This island’s umbrella trade union body is not entirely happy with the ruling handed down last week by the Employment Rights Tribunal in the cases brought by the Barbados Workers Union (BWU) and the National Union of Public Workers (NUPW) against the state-owned National Conservation Commission (NCC).
The Tribunal ruled on Friday that the NCC had unfairly dismissed workers in April 2014 when it embarked on a retrenchment exercise as part of Government’s cost-cutting programme.
However, the panel rejected the workers’ demand to be reinstated and ordered 52 weeks’ compensation instead.
The Congress of Trade Unions and Staff Associations of Barbados (CTUSAB) today suggested that the workers should have had their jobs back since they should not have been dismissed in the first place.
CTUSAB President Cedric Murrell told Barbados TODAY Thursday afternoon that compensation alone would not get the retrenched employees off the breadline.
Murrell said even though he was encouraged by the fact that the ruling was in the workers’ favour in one sense, he did not feel the same way about what the actions of the NCC management had done to its staff.
“The Congress is comforted that the decision of the Employment Rights Tribunal was in favour of the workers of the NCC. It is not comforted however, by the fact of those workers . . . by the actions of their employer, now being disadvantaged, because the compensation will never compensate for the fact that they otherwise might have been at work,” he said.
In explaining the reasons for concluding the workers were unfairly dismissed, Tribunal Chairman Hal Gollop, QC, said the decision by the NCC not to consult with the workers or the NUPW, along with its failure to recognize the union as the workers’ bargaining agent was a breach of their constitutional rights. He also said the last-in-first-out principle was “arbitrarily applied”.
The CTUSAB president said this meant that public and private sector employers or representatives of employers would now have to ensure that before they acted, the proper consultation was done with regards to termination of workers.
“The Congress has called repeatedly for the process of consultation to be respected and honoured, especially as we try to hold fast to the voluntaristic system, though, still recognizing that there needs to be a legal framework in which we operate,” he said.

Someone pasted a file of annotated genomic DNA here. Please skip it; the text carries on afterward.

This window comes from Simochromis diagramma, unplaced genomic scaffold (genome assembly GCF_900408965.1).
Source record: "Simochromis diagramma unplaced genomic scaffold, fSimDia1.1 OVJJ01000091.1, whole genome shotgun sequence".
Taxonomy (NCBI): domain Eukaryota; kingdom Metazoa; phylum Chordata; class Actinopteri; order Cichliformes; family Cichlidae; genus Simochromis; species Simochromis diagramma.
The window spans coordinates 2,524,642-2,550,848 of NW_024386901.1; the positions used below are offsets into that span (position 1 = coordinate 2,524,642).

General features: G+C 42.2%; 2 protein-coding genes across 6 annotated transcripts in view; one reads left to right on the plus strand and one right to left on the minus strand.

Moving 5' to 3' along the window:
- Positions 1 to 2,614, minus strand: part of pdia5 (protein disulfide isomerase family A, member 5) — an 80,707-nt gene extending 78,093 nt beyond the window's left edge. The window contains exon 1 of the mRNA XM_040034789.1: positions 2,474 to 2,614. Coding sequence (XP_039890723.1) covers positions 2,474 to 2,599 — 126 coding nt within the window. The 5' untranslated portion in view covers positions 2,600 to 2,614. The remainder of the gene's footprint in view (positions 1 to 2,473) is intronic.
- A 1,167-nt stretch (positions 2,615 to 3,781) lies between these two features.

“What this decision has clearly said is that employers have to respect the process of consultation with the unions and if at all possible, that it would be better if consensus and agreement were reached,” Murrell stressed.
In his ruling, Gollop said the workers represented by the National Union of Public Workers were unfairly dismissed, and therefore the tribunal awarded Cutie Lynch – the former general worker in whose name the suit was filed – 52 weeks worth of wages; and ordered the same compensation for those represented by the Barbados Workers Union in the name of Anderson Chase. Gollop also ruled that both unions and the commission now had to negotiate the compensation based on the Employments Rights Act, which provides for no more than 52 weeks’ wages.
Prime Minister Freundel Stuart has promised that Government will find the funds to compensate the dismissed workers.
“Government has to pay. You cannot have a decision against a Government institution – and in this case the NCC – and say you can’t afford to pay. You have to pay. Whatever the terms on which the payments are made it is now a debt due and owing by the NCC when the figures have been finalized,” Stuart said this week when asked if Government could really afford to pay at this time.
Government’s public sector retrenchment programme resulted in about 3,000 workers across the sector being placed on the breadline.